Being 900 feet above sea level would be a great trick in Florida, considering Florida's highest point is only 345 feet ASL. But I feel your pain, having been a homeowner in Florida and being assigned to the high risk pool, even though my home was thirty miles inland and 245 feet above sea level. And no, they'll take your premium money, but will fight you tooth and nail if you have the audacity to file a claim.

Being an accidental full timer now, I've made sure my fifth-wheel is insured to the maximum amount the insurer will allow. And in case of thunderstorms and high winds, I roll up the awning, pull in the slide and if the lightning strikes are near and frequent, I switch over to inverter or fire up the generator and isolate my fiver from shore power.
SSgt. Richard L Ray, USAF (Retired) - Laura L Ray
Our second home is a vintage 1995 Jayco Eagle 277RB 'The Love Shack"
towed by a 2008 Ford F-250 Lariat Crew Cab short bed "The Green Goblin"

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Old 04-21-2012, 07:58 AM   #48
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The below quote is from the original post in this thread.

Lightening is the most unpredictable element there is. It does not matter if you are connected or disconnected. If it is going to take a path through your "stuff" then it is just going to happen

A friend of mine in Mississippi had a downstairs basement where around the periphery of the walls were work benches with power outlets, and on one wall was his HAM radio station. He was an engineer and worked on other peoples problem radios. In the middle of the room there was a 3 x 6' table of sorts where he would disassemble the radios. There were no wire hook-ups of any sort to this table. It was just free standing. One day while he was away, and he had taken the cover off of a radio on that free standing table, lightening hit his HAM antenna tower in the yard. The lightening came through his HAM Radio station, shot across the free standing table, entered a receptacle and took out the refrigerator upstairs.

Ham radio - one resistor
Refrigerator - circuit board

Radio setting on free standing table: Well he described it as looking like someone took an arc welder through the middle of it. Totally destroyed.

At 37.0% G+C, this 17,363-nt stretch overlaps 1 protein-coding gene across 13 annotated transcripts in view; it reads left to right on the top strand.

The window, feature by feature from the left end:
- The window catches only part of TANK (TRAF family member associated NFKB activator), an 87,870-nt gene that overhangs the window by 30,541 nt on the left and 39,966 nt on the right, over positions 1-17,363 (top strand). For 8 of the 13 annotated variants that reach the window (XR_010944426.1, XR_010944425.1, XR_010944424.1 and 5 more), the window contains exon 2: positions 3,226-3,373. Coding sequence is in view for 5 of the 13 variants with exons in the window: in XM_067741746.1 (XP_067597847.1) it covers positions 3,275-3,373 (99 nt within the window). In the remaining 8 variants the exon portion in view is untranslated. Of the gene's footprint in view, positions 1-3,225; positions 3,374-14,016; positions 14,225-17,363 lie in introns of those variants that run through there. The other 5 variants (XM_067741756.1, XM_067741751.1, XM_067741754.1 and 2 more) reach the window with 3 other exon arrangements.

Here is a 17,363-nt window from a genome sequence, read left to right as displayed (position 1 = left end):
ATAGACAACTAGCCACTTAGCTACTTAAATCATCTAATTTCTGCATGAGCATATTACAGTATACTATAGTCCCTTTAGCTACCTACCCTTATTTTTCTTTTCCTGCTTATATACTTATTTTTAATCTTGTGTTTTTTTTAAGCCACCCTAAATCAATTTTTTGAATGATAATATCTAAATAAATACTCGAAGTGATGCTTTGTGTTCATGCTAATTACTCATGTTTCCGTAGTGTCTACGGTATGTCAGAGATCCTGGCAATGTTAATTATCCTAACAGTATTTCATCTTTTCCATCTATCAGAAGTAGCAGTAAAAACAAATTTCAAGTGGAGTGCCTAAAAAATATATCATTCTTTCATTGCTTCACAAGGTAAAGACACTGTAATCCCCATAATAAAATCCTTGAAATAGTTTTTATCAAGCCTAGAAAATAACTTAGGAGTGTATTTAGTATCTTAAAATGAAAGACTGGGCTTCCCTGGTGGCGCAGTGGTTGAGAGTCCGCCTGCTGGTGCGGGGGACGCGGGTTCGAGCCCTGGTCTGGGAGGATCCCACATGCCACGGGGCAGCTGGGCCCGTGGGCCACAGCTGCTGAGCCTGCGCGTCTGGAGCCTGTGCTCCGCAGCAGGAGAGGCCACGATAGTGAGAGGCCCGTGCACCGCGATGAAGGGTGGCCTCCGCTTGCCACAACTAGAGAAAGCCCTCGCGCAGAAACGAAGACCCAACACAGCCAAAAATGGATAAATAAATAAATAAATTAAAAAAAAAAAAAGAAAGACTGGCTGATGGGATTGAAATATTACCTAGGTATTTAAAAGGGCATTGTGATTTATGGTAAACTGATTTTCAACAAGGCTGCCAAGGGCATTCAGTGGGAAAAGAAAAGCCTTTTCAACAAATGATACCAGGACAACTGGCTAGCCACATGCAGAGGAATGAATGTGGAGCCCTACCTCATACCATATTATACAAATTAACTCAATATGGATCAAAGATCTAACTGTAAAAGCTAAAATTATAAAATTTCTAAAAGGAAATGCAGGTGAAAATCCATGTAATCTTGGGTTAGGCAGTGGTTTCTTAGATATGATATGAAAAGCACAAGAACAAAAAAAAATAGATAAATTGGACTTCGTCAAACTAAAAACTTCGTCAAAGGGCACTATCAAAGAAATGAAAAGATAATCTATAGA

So pull jacks up, leave them down, do whatever one has to do, but just remember the lightening will make up its own mind on where it wants to go.

Another food for thought, and I have had this discussion with electronic/electrical engineers also.

Everyone states that lightening takes the least resistance to ground. So let us say for the sake of argument that you put an 8 foot copper ground stake in the ground to ground your rv, equipment, house, etc. Now then, lightening happens to strike close by. It goes to ground. Isn't your ground stake susceptible to picking up that strike and then traveling through your grounded "stuff?" Just food for thought.

Originally Posted by Wire Wrat View Post
We live in the western end of the Florida panhandle. Lightning is a very common occureance here. Durring thunder storms, we disconnect the microwave, and computers by throwing the breaker switches at the fuse box. Our travel trailer is connected to shore power by an outlet on the side of the house. Do any of you seasoned trailer owners disconnect the shore power durring bad weather?
Wayne MSGT USMC (Ret) & Earlene (CinCHouse)
2008 Winnebago Destination 39W
It is what it is, and then it is what you make of it.
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Old 04-21-2012, 08:17 AM   #49
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This might answer some questions.